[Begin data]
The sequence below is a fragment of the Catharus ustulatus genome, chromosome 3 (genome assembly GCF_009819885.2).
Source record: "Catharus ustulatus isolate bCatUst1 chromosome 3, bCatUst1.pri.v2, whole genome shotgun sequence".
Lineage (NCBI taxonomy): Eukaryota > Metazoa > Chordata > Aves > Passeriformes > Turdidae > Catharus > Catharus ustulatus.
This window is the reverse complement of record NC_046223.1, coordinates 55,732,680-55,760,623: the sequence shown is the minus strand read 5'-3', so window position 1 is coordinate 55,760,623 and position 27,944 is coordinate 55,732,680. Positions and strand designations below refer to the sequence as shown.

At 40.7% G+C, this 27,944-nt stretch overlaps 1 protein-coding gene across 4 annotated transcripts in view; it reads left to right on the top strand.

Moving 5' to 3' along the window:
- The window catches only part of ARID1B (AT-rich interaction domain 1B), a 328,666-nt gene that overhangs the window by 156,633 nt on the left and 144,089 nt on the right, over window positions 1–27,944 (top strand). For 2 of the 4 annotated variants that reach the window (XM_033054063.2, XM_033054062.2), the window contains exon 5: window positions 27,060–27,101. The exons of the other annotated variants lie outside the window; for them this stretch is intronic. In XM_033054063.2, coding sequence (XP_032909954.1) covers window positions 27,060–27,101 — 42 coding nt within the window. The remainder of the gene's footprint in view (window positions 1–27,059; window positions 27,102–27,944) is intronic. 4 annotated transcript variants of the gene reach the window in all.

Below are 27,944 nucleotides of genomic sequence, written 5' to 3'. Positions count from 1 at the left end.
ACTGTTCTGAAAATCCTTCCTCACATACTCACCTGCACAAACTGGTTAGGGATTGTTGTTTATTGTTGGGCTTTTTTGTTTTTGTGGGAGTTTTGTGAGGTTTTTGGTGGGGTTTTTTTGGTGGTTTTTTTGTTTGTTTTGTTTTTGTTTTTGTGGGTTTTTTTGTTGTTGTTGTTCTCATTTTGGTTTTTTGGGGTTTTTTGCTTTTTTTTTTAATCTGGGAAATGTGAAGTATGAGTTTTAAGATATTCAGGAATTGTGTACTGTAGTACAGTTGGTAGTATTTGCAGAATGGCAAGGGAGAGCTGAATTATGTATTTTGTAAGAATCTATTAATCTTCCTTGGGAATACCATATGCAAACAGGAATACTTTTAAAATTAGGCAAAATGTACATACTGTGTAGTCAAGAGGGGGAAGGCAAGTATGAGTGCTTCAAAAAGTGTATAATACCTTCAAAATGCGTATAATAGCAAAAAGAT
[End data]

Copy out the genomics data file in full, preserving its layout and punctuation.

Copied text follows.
The sequence below is a fragment of the Catharus ustulatus genome, chromosome 3 (genome assembly GCF_009819885.2).
Source record: "Catharus ustulatus isolate bCatUst1 chromosome 3, bCatUst1.pri.v2, whole genome shotgun sequence".
Lineage (NCBI taxonomy): Eukaryota > Metazoa > Chordata > Aves > Passeriformes > Turdidae > Catharus > Catharus ustulatus.
This window is the reverse complement of record NC_046223.1, coordinates 55,732,680-55,760,623: the sequence shown is the minus strand read 5'-3', so window position 1 is coordinate 55,760,623 and position 27,944 is coordinate 55,732,680. Positions and strand designations below refer to the sequence as shown.

At 40.7% G+C, this 27,944-nt stretch overlaps 1 protein-coding gene across 4 annotated transcripts in view; it reads left to right on the top strand.

Moving 5' to 3' along the window:
- The window catches only part of ARID1B (AT-rich interaction domain 1B), a 328,666-nt gene that overhangs the window by 156,633 nt on the left and 144,089 nt on the right, over window positions 1–27,944 (top strand). For 2 of the 4 annotated variants that reach the window (XM_033054063.2, XM_033054062.2), the window contains exon 5: window positions 27,060–27,101. The exons of the other annotated variants lie outside the window; for them this stretch is intronic. In XM_033054063.2, coding sequence (XP_032909954.1) covers window positions 27,060–27,101 — 42 coding nt within the window. The remainder of the gene's footprint in view (window positions 1–27,059; window positions 27,102–27,944) is intronic. 4 annotated transcript variants of the gene reach the window in all.

Below are 27,944 nucleotides of genomic sequence, written 5' to 3'. Positions count from 1 at the left end.
ACTGTTCTGAAAATCCTTCCTCACATACTCACCTGCACAAACTGGTTAGGGATTGTTGTTTATTGTTGGGCTTTTTTGTTTTTGTGGGAGTTTTGTGAGGTTTTTGGTGGGGTTTTTTTGGTGGTTTTTTTGTTTGTTTTGTTTTTGTTTTTGTGGGTTTTTTTGTTGTTGTTGTTCTCATTTTGGTTTTTTGGGGTTTTTTGCTTTTTTTTTTAATCTGGGAAATGTGAAGTATGAGTTTTAAGATATTCAGGAATTGTGTACTGTAGTACAGTTGGTAGTATTTGCAGAATGGCAAGGGAGAGCTGAATTATGTATTTTGTAAGAATCTATTAATCTTCCTTGGGAATACCATATGCAAACAGGAATACTTTTAAAATTAGGCAAAATGTACATACTGTGTAGTCAAGAGGGGGAAGGCAAGTATGAGTGCTTCAAAAAGTGTATAATACCTTCAAAATGCGTATAATAGCAAAAAGAT